# How do I reuse a command name two or more times?

I found out how to reuse a command name.

But how can I reuse a command more times, each time using the previous definition? If I simply try something like

\newcommand{\aaa}{a}
\let\oldaaa\aaa
\renewcommand{\aaa}{\oldaaa b} % now \aaa is ab
\let\oldaaa\aaa
\renewcommand{\aaa}{\oldaaa c} % now \aaa should be abc


I get TeX capacity exceeded error.

This is a very simplified example. The problem came up when I was trying to write a command that would accomplish a similar task, ie. concatenate its arguments when called repetitively; so, ideally the code should be similar for each repetition.

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Your second \let has \oldaaa referencing itself by way of \aaa. Remember, \let and \def are not the same. Depending on what you are stuffing in there, replacing the first \renewcommand with an \edef should wipe the slate clean, freeing up \oldaaa – Steven B. Segletes Mar 14 '13 at 1:31
This is not the best way for concatenating tokens. Can you try and describe the real problem? – egreg Mar 14 '13 at 1:32
I accepted the answer of @Werner because it is more generic. However, for my task I used the \appto command suggested by @egreg. – nplatis Mar 15 '13 at 7:43

Remember that (La)TeX is a macro programming language that has this quirky thing called "expansion". For example, if

\newcommand{\aaa}{a}


then \aaa expands to a. Alternatively put, a is the "replacement text" for \aaa. In a definition of

\let\oldaaa\aaa
\renewcommand{\aaa}{\oldaaa b} % now \aaa is ab


you are copying the definition of \aaa into \oldaaa (effectively similar to \def\oldaaa{<whatever \aaa is>}, but not the same as \def\oldaaa{\aaa}), followed by a redefinition of \aaa into \oldaaa b. During expansion - when you write \aaa, this is replaced by \oldaaa b, and since you \let\oldaaa\aaa, this is replaced by \aaa b, which is circular. Here's a stepwise showcase:

\newcommand{\aaa}{a}
\let\oldaaa\aaa
\renewcommand{\aaa}{\oldaaa b}

> \aaa
> \oldaaa b % Expansion of \aaa
> \aaa b % Expansion of \oldaaa
> \oldaaa b b % Expansion of \aaa
> \aaa b b % Expansion of \oldaaa
> \oldaaa b b b % Expansion of \aaa
> ...


What I think you're after is expanding the contents at the time of redefinition, which would look like this:

\newcommand{\aaa}{a}
\expandafter\renewcommand\expandafter\aaa\expandafter{\aaa b} % now \aaa is ab
\expandafter\renewcommand\expandafter\aaa\expandafter{\aaa c} % now \aaa should be abc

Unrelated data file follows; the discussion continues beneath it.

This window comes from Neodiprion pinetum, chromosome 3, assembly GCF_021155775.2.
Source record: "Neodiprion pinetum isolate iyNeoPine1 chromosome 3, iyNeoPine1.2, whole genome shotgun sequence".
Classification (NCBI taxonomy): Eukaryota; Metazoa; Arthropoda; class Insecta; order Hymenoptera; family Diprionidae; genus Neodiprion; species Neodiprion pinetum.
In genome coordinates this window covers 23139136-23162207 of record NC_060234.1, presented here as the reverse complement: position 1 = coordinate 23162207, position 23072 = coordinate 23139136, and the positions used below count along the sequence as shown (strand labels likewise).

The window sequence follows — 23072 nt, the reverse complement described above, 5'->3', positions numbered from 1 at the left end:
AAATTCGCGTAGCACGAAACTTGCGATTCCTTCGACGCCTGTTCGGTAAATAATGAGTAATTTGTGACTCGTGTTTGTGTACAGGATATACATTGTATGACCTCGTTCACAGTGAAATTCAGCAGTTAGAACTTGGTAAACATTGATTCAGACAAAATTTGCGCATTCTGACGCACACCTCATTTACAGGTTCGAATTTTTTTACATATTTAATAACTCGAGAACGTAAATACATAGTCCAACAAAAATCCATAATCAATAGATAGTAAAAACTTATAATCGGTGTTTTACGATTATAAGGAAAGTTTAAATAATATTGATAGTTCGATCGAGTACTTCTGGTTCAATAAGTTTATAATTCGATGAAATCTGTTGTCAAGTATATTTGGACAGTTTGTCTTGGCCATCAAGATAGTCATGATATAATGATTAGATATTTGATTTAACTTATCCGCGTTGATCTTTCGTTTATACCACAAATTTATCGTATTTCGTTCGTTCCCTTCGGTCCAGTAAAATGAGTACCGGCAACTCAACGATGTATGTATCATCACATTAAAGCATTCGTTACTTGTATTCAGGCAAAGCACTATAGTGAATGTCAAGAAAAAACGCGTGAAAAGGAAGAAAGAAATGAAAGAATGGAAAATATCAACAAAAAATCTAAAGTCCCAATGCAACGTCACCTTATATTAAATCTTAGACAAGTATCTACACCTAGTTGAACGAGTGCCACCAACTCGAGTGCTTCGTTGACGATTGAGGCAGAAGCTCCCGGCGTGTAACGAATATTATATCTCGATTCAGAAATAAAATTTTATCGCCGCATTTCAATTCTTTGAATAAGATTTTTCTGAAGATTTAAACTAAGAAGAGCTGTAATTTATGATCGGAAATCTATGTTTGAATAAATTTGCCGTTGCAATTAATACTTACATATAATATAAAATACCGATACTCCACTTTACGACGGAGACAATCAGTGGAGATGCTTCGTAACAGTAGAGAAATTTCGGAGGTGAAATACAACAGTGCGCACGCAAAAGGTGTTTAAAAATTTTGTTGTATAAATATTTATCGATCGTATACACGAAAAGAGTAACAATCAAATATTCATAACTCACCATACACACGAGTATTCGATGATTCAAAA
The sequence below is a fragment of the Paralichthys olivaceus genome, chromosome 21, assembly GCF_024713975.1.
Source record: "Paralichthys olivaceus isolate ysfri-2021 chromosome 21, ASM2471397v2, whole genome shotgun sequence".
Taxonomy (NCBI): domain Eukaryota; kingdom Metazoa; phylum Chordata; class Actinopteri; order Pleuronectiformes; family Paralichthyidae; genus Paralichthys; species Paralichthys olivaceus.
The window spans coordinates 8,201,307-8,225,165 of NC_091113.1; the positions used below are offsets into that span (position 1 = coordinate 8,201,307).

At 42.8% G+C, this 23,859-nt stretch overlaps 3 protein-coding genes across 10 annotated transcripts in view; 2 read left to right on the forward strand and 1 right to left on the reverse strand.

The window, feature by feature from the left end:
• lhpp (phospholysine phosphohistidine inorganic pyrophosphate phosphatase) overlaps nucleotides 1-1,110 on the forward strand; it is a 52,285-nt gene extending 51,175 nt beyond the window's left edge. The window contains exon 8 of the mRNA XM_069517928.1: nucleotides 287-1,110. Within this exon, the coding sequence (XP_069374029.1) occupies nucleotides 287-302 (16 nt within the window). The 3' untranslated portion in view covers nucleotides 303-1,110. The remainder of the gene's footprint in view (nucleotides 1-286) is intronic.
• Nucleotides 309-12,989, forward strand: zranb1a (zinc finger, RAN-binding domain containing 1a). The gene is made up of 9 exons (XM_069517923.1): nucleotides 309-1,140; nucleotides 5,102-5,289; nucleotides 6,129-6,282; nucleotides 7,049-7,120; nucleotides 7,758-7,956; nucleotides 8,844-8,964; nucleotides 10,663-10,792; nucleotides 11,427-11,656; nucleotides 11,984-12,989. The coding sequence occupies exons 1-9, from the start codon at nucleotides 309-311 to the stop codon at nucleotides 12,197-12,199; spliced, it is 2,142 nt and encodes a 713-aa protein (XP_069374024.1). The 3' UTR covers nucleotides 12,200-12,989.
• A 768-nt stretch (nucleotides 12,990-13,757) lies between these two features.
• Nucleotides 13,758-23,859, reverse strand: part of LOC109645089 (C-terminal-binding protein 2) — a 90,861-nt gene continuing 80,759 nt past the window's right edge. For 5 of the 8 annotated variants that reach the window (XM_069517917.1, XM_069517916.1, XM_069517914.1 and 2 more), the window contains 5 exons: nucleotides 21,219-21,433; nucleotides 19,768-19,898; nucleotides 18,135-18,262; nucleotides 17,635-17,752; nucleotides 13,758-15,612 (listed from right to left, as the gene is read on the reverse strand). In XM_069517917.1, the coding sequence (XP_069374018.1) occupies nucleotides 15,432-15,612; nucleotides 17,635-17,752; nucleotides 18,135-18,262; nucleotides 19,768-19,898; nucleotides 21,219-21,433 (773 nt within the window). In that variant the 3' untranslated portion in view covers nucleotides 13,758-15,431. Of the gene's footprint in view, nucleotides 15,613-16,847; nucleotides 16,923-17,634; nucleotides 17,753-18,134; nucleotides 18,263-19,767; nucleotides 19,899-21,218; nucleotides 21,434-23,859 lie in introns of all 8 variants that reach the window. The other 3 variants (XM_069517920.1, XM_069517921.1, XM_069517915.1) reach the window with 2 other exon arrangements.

Note that since the replacement text of \aaa is expanded before making the assignment, so there's no need for using an additional macro like \oldaaa. This would also only work if the contents at redefinition is expandable itself.

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And the \let instructions are useless: you can use \aaa in the redefinitions. Consider also \appto of etoolbox as a solution. – egreg Mar 14 '13 at 1:41

You can avoid \expandafter if you use the etoolbox package. This requires the e-TeX extensions to your TeX executable, but chances are extremely high that this is default in your installation.

\documentclass{article}
\usepackage{etoolbox}
\begin{document}
\newcommand{\aaa}{a}
\show\aaa
\apptocmd{\aaa}{b}{\message{aaa successfully patched}}{\message{aaa not successfully patched}}
\show\aaa
\apptocmd{\aaa}{c}{\message{aaa successfully patched}}{\message{aaa not successfully patched}}
\show\aaa
\end{document}


The arguments to \apptocmd are macro name, stuff to add to the definition, then what to do on success or failure. I'm using the last to just to report to the console/log file that the patching succeeded or failed. \show will pause compilation and write the current value of the macro to the console. You have to hit enter to continue each time. The result is:

...
> \aaa=\long macro:
->a.
l.6 \show\aaa

? [ENTER]
aaa successfully patched
> \aaa=macro:
->ab.
l.8 \show\aaa

? [ENTER]
aaa successfully patched
> \aaa=macro:
->abc.
l.10 \show\aaa

? [ENTER]
(./aaa.aux) )
No pages of output.
...

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For parameterless macros there's the simpler \appto. – egreg Mar 14 '13 at 10:05
Good point. You don't need the handlers for success/failure in that case. – Matthew Leingang Mar 14 '13 at 17:28